18. 5 out of 5

    Greg

    I don't know how I missed this novel when it first came out. I read The Lion's Game and loved it. I wondered if the bad guy getting away at the end meant a sequel was in the works. Then I forgot about it as other books featuring DeMille's politically incorrect protagonist John Corey came out: first Nightfall, then Wild Fire, then, as far as I was aware, The Panther. But before The Panther was the sequel I'd wondered about: The Lion. Thank you, Audible, for making me aware of it. What a treat, so I don't know how I missed this novel when it first came out. I read The Lion's Game and loved it. I wondered if the bad guy getting away at the end meant a sequel was in the works. Then I forgot about it as other books featuring DeMille's politically incorrect protagonist John Corey came out: first Nightfall, then Wild Fire, then, as far as I was aware, The Panther. But before The Panther was the sequel I'd wondered about: The Lion. Thank you, Audible, for making me aware of it. What a treat, so many years later, to finally read about the fate of Asad Khalil.

  19. 4 out of 5

    Kelly_Hunsaker_reads ...

    The Lion is a sequel to the first book I read by DeMille, The Lion's Game. In this one we reencounter the same antagonist. John Corey's life was threatened in the earlier book -- by one of the world's most wanted terrorists. In this one John gets his man. The story is strong, just like the previous three. DeMille is really good at building tension, and does so while showing lots of humor. It is a great combination. The Lion is a sequel to the first book I read by DeMille, The Lion's Game. In this one we reencounter the same antagonist. John Corey's life was threatened in the earlier book -- by one of the world's most wanted terrorists. In this one John gets his man. The story is strong, just like the previous three. DeMille is really good at building tension, and does so while showing lots of humor. It is a great combination.

  20. 4 out of 5

    Dana

    Very good.

  21. 4 out of 5

    Lorna Beecroft

    I will be looking for the rest of the books in this series. The subject matter is quite dark but it is so well written, and I really love the humorous side of John Corey, the protagonist. The only down side, and ergo the 4 star rating is that he has more of his religious beliefs coming into the book now, which, frankly, I could do without. The whole "pray for him/her/them/me" thing and god's will sentiment is just not something I need in a book. I will be looking for the rest of the books in this series. The subject matter is quite dark but it is so well written, and I really love the humorous side of John Corey, the protagonist. The only down side, and ergo the 4 star rating is that he has more of his religious beliefs coming into the book now, which, frankly, I could do without. The whole "pray for him/her/them/me" thing and god's will sentiment is just not something I need in a book.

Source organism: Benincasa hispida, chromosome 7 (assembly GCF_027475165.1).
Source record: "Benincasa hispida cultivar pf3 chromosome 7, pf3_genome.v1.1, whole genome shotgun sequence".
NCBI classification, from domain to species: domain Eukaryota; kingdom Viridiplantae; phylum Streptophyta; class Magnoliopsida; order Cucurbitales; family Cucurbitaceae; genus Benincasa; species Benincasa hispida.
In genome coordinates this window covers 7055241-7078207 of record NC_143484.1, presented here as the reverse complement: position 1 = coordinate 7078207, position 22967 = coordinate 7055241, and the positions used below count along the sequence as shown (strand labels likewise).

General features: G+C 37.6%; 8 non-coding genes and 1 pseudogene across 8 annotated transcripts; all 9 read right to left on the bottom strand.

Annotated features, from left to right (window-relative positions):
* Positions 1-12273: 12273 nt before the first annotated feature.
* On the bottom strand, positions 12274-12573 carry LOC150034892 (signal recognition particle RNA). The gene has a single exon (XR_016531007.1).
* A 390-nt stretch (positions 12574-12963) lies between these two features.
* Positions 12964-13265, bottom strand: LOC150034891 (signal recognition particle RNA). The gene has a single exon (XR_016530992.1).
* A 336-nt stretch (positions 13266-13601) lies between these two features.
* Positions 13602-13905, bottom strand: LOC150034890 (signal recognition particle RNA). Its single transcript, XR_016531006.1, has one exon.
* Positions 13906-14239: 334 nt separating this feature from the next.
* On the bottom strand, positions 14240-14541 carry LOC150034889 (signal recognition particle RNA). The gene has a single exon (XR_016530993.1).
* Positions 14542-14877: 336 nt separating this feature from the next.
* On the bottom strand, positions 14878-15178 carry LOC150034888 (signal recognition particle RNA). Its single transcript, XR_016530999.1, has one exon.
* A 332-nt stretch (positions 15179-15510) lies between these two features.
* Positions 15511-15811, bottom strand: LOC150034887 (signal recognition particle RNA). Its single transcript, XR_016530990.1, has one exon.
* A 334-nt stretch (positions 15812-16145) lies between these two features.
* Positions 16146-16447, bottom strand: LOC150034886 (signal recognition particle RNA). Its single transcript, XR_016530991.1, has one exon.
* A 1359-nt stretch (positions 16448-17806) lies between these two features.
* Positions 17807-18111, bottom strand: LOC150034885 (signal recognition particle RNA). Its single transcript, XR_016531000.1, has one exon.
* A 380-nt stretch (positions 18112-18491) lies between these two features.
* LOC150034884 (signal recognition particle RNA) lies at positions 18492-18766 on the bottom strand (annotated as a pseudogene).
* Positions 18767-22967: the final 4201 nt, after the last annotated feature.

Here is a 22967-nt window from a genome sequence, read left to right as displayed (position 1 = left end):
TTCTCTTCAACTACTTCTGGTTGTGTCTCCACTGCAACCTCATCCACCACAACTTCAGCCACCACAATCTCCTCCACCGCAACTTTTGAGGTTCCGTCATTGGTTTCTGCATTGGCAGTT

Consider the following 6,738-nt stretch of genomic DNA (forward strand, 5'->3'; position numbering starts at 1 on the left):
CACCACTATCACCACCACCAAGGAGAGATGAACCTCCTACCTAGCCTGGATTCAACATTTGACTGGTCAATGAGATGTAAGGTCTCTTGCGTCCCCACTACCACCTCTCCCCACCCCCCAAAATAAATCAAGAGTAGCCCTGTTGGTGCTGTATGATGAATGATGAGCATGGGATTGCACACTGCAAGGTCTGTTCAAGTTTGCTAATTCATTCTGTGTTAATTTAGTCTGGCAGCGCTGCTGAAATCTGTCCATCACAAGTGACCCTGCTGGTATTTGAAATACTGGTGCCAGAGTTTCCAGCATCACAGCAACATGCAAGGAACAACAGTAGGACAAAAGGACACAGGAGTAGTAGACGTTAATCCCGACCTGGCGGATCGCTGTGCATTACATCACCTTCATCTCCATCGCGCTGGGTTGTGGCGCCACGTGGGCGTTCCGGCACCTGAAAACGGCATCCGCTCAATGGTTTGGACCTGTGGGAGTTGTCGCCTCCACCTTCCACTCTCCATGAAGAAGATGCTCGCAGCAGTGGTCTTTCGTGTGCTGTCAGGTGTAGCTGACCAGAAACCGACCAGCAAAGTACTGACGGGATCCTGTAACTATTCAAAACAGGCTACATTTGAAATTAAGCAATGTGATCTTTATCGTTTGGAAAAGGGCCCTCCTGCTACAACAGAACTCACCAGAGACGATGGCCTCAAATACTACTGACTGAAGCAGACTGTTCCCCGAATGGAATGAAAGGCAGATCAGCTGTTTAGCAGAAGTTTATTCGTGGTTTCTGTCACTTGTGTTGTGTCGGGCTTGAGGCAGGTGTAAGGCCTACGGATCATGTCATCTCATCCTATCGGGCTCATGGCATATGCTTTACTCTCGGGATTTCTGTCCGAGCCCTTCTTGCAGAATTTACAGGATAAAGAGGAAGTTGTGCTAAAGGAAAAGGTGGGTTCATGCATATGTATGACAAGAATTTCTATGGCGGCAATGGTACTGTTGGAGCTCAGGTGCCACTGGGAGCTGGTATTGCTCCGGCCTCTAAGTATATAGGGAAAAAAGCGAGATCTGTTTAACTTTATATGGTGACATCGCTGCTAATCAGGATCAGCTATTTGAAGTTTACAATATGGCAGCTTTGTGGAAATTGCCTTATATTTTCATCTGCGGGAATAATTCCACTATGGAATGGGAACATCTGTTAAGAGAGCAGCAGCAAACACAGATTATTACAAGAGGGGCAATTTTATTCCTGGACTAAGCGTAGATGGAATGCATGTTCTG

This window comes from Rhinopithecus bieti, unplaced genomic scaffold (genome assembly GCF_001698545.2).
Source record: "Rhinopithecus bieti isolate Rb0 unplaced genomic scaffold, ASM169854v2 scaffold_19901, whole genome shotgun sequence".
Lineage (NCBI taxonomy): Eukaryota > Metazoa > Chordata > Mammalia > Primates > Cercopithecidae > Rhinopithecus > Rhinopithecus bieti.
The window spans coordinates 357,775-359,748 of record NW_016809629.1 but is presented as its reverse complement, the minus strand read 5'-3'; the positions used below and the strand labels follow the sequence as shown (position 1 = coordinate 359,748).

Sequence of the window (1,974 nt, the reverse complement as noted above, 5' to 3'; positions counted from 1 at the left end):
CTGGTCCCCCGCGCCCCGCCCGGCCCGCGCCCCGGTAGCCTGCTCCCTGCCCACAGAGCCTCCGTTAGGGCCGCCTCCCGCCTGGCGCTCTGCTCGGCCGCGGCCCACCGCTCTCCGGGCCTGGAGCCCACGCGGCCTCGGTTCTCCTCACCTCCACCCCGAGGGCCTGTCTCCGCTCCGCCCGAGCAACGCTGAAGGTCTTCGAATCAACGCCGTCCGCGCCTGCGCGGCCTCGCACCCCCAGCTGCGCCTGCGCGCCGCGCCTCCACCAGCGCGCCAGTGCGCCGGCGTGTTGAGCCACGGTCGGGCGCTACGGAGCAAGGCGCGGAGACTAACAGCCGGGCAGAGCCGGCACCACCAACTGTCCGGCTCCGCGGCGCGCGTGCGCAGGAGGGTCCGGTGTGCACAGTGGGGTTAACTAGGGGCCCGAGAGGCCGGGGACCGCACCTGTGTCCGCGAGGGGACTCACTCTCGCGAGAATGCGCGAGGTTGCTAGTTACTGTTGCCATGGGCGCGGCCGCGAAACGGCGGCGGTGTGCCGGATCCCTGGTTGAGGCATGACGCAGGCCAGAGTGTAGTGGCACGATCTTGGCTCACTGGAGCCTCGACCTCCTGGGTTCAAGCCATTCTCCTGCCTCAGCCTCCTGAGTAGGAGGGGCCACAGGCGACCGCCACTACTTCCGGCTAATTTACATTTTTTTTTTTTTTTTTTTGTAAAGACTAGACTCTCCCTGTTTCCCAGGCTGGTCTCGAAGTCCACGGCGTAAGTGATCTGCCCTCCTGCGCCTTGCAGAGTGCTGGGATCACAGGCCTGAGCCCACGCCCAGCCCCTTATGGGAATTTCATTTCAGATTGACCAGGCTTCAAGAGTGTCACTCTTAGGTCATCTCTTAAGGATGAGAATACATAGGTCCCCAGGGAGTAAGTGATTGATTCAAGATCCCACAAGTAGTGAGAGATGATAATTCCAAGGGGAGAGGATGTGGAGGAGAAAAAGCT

22. 4 out of 5

    Marian

    This was a good story and I would have enjoyed it immensely, but for the constant foul language. I won’t be reading any more books from this author. Intelligent people can write a good story without adding thousands of foul words.

  23. 5 out of 5

    Pete Lacrosse

    Really good, slowed down a bit in the later middle. John Corey is a great character!

  24. 5 out of 5

    Hunter Satterfield

    Book five in the John Corey series and this was my least favorite of them. Especially following up on what was a fantastic book four. In this book Corey and Asad Khalil finally face off against each other again, but unfortunately the remainder of the book leading up to the climax is pretty bland. It also doesn't help that Khalil is a vicious killer, but very boring enemy character. Still worthwhile read with great humor as usual, but not near the magic of the first four. Book five in the John Corey series and this was my least favorite of them. Especially following up on what was a fantastic book four. In this book Corey and Asad Khalil finally face off against each other again, but unfortunately the remainder of the book leading up to the climax is pretty bland. It also doesn't help that Khalil is a vicious killer, but very boring enemy character. Still worthwhile read with great humor as usual, but not near the magic of the first four.